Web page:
"Gentleness" and Social Class in The Merry Wives of Windsor


Maurice Hunt


In lieu of an abstract, the first paragraph of the essay follows:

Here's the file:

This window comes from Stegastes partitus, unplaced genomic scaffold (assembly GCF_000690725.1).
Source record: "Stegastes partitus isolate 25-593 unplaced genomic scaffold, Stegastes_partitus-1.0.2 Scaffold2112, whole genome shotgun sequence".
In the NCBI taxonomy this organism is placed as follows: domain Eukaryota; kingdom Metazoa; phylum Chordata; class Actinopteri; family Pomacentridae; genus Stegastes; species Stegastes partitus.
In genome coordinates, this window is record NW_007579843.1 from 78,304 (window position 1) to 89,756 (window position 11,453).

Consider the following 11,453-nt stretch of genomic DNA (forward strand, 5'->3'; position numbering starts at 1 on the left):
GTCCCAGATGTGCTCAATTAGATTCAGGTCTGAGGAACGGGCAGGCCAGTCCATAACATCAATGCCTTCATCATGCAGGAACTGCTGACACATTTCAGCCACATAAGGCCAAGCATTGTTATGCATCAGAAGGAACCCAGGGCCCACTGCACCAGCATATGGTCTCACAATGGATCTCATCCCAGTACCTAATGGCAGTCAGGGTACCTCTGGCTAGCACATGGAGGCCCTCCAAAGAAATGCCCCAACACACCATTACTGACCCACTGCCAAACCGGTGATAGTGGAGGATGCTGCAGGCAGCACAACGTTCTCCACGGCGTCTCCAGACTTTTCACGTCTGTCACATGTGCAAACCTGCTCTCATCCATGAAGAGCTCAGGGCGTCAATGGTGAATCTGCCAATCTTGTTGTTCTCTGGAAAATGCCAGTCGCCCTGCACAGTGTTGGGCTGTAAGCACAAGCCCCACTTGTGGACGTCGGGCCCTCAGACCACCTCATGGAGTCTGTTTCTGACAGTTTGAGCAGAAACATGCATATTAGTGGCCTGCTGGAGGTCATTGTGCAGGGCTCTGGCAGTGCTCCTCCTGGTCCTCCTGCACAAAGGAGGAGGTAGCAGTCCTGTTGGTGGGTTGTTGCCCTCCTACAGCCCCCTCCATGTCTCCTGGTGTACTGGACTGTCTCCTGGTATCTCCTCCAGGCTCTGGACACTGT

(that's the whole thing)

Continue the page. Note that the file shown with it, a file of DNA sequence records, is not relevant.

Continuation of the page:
First performed almost certainly on a date in the last two or three years of the sixteenth century, The Merry Wives of Windsor in its Folio text is remarkable, among other things, for the frequency with which forms of the word “gentle” appear, mainly in the singular and plural compounds of “gentleman” and “gentlewoman.” All told they appear thirty-seven times. This frequency is even more singular when one considers that this comedy is often cited as the playwright’s middle class drama, in which members of the aristocracy are least apparent. One suspects that the play may be partly concerned with describing, perhaps defining, authentic gentleness. That this possibility should have preoccupied Shakespeare at the end of the sixteenth century is not surprising, once one remarks the relatively recent elevation of Shakespeare’s father in 1596 to the ranks of armigerous gentry. Taking up and considering the senses in which forms of the word “gentle,” notably “gentleman,” occur in The Merry Wives comprises the substance of this essay, with the result that the traits and figures of unconventional Shakespearean gentleness emerge from the analysis.

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